• Pull the timing cover and check to see that parts haven't been abused or subjected to kludgy modifications.
  • If you can find a shop with a leak-down tester, have them perform aleak-down test of all cylinders to verify valve and ring sealing.
  • Look at the oil. If it's dirty, forget the bike. There are too many good ones for sale that have had regular oil changes and routine maintenance.
  • Check the battery box (i.e., the metal platform on which the battery sits) and terminals for corrosion.
  • Check the screws that secure light lenses (turn, tail) for corrosion. You can usually see this as darkened area in the plastic around the screws.
  • Check the clutch and brake levers for smooth operation and proper adjustment.
  • Make sure you get to see the bike started cold (so you can verify that it WILL start cold.) After it has warmed up, kill the engine and crank it several times with the kill switch on to see if the battery can handle the repeat loads. Check battery fluid level. If the battery is constructed so that the plates are visible, check for fuzzy looking growth on plates (sulfation).
  • Make sure the lights, horns, gauges, etc. all work. Check for proper voltage regulator operation by watching headlight brightness while you rev the engine.
  • Listen to the warmed-up engine for excessive tappet noise, clutch noise, or transmission noise. Make sure the bike will idle at the RPM specified for idle. If the bike has multiple exhaust pipes, check that the pressure pulses emitted from each pipe are similar and regular by holding yourpalms a few inches from the opening to feel the pulses.
  • On shaft-drive bikes, check for excessive drive-train play. Some 'clunk' is normal on the bigger ones, but lots of it means u-joint replacement time (or worse, ring/pinion/drive gear or bearing replacement time). Check for oil leaks on the rear wheel drive unit. Oil in the drive unit should be absolutely clean. Wipe the wheel rim dry on the drive unit side before you ride the bike. Check it with a clean tissue afterward to see if any lubricant has been flung off of the drive unit onto thewheel.
  • Check for the air filter. Avoid a bike that's been run without one. If the filter is present, check integrity of the airbox. A popular technique for decreasing intake restriction is to drill holes in the airbox. If the holes are between the carbs and the filter, the filter is essentially useless. If aftermarket low-restriction filters have been put on the bike, make sure they're oiled.
  • Ride the bike very slowly and do a few tight turns. Look for wobbling in the front end. Check cornering stability at low and high speeds.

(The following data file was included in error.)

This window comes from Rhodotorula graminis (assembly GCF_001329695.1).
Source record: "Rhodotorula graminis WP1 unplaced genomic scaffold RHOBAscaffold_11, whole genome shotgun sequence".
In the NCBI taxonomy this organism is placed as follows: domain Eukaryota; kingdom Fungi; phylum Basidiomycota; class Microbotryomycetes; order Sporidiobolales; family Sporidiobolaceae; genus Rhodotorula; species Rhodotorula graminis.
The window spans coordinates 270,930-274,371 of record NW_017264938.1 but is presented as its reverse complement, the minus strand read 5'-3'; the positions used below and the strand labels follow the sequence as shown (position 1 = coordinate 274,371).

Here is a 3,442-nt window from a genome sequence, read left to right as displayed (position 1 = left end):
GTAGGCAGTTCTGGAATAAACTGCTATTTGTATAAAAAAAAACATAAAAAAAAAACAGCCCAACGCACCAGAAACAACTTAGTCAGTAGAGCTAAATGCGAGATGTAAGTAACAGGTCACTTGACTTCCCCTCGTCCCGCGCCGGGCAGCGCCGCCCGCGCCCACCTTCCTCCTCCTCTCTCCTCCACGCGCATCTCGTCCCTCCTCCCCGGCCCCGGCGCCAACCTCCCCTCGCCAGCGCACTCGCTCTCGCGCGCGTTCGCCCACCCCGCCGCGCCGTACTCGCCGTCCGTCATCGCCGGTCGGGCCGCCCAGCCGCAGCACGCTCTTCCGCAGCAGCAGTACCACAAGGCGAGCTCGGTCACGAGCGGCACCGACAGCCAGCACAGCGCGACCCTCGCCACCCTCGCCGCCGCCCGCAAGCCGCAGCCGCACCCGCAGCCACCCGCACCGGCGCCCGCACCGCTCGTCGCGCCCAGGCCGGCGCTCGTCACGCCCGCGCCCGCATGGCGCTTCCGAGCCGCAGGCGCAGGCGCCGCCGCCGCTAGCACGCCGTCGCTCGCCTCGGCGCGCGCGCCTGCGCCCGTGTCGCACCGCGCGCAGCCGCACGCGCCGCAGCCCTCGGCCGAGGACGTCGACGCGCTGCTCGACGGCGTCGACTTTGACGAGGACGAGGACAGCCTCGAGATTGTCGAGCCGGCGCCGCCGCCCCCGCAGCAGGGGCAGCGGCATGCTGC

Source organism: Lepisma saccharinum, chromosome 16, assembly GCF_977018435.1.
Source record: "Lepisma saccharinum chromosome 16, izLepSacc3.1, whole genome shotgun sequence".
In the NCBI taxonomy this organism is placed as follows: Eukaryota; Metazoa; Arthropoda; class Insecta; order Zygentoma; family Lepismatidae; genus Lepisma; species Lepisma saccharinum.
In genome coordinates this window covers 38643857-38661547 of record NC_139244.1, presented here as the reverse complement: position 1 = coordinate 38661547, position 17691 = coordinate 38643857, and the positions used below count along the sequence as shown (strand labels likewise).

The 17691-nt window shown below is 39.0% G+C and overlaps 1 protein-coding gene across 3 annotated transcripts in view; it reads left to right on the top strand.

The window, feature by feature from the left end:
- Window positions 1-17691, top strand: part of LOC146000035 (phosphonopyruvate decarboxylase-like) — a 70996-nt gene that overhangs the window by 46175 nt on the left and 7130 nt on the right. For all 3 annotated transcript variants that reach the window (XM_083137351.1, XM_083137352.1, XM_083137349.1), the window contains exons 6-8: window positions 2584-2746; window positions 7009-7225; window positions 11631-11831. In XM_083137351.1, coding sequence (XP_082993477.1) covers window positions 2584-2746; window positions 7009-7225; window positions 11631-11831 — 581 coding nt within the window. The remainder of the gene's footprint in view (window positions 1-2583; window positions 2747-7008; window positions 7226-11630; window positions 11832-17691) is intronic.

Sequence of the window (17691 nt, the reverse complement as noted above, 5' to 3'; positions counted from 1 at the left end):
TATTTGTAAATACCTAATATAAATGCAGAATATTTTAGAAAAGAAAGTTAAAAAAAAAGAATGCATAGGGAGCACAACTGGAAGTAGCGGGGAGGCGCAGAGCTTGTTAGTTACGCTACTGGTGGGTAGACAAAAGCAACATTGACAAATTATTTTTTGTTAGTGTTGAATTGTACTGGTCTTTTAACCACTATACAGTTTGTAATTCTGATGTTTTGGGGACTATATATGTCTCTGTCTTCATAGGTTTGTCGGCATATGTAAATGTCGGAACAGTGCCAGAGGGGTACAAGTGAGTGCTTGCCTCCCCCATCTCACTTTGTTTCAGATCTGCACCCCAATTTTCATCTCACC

• If the bike has adjustable shocks, adjust them to their various settings and make sure you can feel some difference. Replacing the rear shock in later model mono-shock designs can be VERY expensive.
  • Make sure the bike doesn't pop out of gear under heavy loading in all the gears (especially second gear).
  • Make sure that crankcase breather hose is still hooked up.
  • Check tires for wear and proper inflation. If it's an older bike, make sure that you can still get tires for it. Find out if the owner has recently used Armorall on the sidewalls. This may compromise traction and deteriorate the sidewalls.
  • Have the swing-arm bearings checked. This usually requires dismounting the rear wheel and suspension. My manual recommends periodic lubrication of the bearings at ~10K intervals.
  • Write down frame and engine numbers. They should agree. Check with local Police Department to make sure bike isn't stolen. Callmanufacturer's office in USA and ask for first owner's name and place of sale (Yamaha keeps track of this stuff, others may also). You may be able to check maintenance records with original dealer.
  • Ask if any netlanders have the model and find out about potential problems. A lot of friendly and helpful people read this newsgroup, and I've learned things here that just don't seem to get published anywhere else.
  • Make sure you fit on the bike and that the bike fits the riding you plan to do. Make sure you are strong enough to stand it back up if it falls over. Make sure you can push it a few blocks in case you have to do this on the road.
  • On Japanese bikes, check both sides of the bike for deterioration of the clear acrylic overcoat they put on brushed aluminum and chrome engine and body parts. Flaking or splotchiness of finish is a sign that the bike has been exposed to a lot of UV and, if primo finish is important to you, you'll end up doing some restoration of these parts.
  • On bikes with alloy rims and engine parts, look for stains in the metal. If these were caused by exposure to cleaning chemicals like alkaline cleansers, you may not be able to get the stains out.
  • Make sure there is a reputable dealer in your area. The best way to do this is to ask other bikers. Also, in locations which have several dealers for the same brand, check out what each dealer charges for replacement parts. I've found everything from standard 15% discounts to 30% above retail overcharges.
  • Check back issues of motorcycle magazines at your library to see when the bike was produced and for how long. If you are going to be adding accessories, check the catalogs at any dealership to see if the aftermarket suppliers were ever interested in that model.
  • Ask the dealer to check for factory recall and repair alert bulletins which may apply to the bike. Yamaha includes these on current parts microfiche. Make sure any mandatory safety upgrades have been installed on the bike.

Bruce Clarke
Victoria, B.C. Canada
e-mail: [email protected]
Have: '90 Kawi EX500 Want: Triumph Speed Triple
AMA 356285
My opinions do not reflect those of my employer. Honest.